Ptychodus-Five crushing teeth of the shark Ptychodus polygyrus on display at the new Beaney museum in Canterbury.
|Pluckley Brickworks Clay Pit|
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Grid Reference: TQ916435
The recently re-opened Pluckley clay pit provides a rare exposure of Lower Cretaceous Weald Clay. This is by far the most easterly and extensive exposure of Upper Weald Clay in the county. Here the clay dips very gently north and is exploited in a shallow pit.
A preliminary investigation showed that organic remains are scarce and are dominated by wood and charcoal fragments. A small fossil fauna of insects, ostracods, bivalves and fish debris has been recovered from a thin ironstone band.
The nature of the sediment and the fossil remains indicate rapid deposition in a freshwater environment.
Below the modern soil there is about 2 metres of spectacularly oxidised red mottled clay. It is this clay that is removed for brickmaking. At lower levels the clay is grey, unweathered and unsuitable for red brick production.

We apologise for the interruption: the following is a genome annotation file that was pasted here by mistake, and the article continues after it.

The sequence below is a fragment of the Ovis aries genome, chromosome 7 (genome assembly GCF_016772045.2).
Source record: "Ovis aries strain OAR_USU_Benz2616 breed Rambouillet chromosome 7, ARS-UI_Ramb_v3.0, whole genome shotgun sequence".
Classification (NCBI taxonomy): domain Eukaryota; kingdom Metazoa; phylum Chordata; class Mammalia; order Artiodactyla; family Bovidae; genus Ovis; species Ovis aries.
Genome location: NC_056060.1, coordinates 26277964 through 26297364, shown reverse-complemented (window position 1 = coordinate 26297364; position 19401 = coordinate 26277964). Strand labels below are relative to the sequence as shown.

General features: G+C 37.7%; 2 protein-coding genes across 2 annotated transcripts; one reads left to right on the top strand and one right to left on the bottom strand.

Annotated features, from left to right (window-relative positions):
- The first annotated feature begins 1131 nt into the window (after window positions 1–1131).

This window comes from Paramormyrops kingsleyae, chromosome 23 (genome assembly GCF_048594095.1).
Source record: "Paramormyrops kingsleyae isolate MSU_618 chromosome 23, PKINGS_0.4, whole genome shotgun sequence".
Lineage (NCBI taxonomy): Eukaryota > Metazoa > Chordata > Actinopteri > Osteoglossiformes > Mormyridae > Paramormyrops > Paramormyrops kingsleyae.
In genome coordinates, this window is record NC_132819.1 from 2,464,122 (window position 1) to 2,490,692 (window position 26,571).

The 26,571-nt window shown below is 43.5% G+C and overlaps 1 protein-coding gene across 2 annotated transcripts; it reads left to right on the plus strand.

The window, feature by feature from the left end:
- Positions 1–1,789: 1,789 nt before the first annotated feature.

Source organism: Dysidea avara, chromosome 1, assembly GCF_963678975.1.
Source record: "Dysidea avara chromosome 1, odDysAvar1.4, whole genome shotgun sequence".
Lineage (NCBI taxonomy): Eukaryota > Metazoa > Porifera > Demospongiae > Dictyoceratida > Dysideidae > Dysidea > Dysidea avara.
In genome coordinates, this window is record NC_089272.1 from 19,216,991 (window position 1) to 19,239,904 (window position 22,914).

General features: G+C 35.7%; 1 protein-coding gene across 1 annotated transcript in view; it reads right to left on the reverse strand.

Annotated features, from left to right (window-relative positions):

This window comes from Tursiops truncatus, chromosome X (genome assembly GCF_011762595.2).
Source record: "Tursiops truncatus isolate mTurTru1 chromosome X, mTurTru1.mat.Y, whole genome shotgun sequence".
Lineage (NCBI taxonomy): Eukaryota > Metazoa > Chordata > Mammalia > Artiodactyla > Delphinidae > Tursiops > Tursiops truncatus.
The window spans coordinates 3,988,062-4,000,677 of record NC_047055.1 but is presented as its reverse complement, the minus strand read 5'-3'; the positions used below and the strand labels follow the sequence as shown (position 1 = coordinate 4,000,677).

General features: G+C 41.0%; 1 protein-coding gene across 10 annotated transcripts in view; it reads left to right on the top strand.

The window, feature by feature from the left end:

Access And Safety
Contact the Pit Manager at Hansons well in advance to ask permission for access and to make the necessary arrangements. Visitors will need to be properly inducted (advised of the potential hazards) and properly equipped (with boots, helmets, high-visibility clothing etc.).
(Regionally Important Geological Sites)
RIGS are geological sites that are important for historical, scientific research or educational reasons.
(Sites of Special Scientific Interest)
SSSIs give legal protection to the best sites for wildlife and geology in England.